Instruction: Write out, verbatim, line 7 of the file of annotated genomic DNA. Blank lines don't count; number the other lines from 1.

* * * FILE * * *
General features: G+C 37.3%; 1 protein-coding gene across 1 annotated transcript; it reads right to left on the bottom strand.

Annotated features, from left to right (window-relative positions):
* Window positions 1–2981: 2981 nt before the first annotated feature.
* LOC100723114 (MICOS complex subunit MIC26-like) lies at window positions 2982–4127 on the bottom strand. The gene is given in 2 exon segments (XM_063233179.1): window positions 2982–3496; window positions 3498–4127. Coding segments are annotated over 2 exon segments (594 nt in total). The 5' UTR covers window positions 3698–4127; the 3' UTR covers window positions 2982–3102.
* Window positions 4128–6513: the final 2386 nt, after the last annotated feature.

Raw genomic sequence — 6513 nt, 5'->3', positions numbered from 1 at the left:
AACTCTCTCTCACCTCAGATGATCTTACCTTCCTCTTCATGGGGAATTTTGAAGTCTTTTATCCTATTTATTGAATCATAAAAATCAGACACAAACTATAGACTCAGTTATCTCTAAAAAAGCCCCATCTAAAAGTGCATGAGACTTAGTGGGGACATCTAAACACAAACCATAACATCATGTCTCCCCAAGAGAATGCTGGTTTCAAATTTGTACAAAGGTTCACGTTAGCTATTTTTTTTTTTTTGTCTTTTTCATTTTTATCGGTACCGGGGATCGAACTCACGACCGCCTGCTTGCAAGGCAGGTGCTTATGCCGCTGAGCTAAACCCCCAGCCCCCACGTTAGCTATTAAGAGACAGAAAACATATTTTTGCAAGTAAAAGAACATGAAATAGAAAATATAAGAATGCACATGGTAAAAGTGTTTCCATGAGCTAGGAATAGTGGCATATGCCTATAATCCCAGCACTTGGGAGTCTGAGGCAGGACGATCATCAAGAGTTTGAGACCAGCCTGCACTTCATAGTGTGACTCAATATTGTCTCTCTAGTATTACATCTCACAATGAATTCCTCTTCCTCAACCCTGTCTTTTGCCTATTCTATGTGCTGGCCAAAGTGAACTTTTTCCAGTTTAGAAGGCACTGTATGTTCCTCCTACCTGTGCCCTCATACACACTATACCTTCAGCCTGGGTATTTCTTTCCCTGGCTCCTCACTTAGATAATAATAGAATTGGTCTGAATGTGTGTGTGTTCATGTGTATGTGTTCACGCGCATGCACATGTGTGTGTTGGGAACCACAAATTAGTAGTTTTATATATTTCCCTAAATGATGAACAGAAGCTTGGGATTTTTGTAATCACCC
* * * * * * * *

AACTCTCTCTCACCTCAGATGATCTTACCTTCCTCTTCATGGGGAATTTTGAAGTCTTTTATCCTATTTATTGAATCATAAAAATCAGACACAAACTATAGACTCAGTTATCTCTAAAAAAGCCCCATCTAAAAGTGCATGAGACTTAGTGGGGACATCTAAACACAAACCATAACATCATGTCTCCCCAAGAGAATGCTGGTTTCAAATTTGTACAAAGGTTCACGTTAGCTATTTTTTTTTTTTTGTCTTTTTCATTTTTATCGGTACCGGGGATCGAACTCACGACCGCCTGCTTGCAAGGCAGGTGCTTATGCCGCTGAGCTAAACCCCCAGCCCCCACGTTAGCTATTAAGAGACAGAAAACATATTTTTGCAAGTAAAAGAACATGAAATAGAAAATATAAGAATGCACATGGTAAAAGTGTTTCCATGAGCTAGGAATAGTGGCATATGCCTATAATCCCAGCACTTGGGAGTCTGAGGCAGGACGATCATCAAGAGTTTGAGACCAGCCTGCACTTCATAGTGTGACTCAATATTGTCTCTCTAGTATTACATCTCACAATGAATTCCTCTTCCTCAACCCTGTCTTTTGCCTATTCTATGTGCTGGCCAAAGTGAACTTTTTCCAGTTTAGAAGGCACTGTATGTTCCTCCTACCTGTGCCCTCATACACACTATACCTTCAGCCTGGGTATTTCTTTCCCTGGCTCCTCACTTAGATAATAATAGAATTGGTCTGAATGTGTGTGTGTTCATGTGTATGTGTTCACGCGCATGCACATGTGTGTGTTGGGAACCACAAATTAGTAGTTTTATATATTTCCCTAAATGATGAACAGAAGCTTGGGATTTTTGTAATCACCC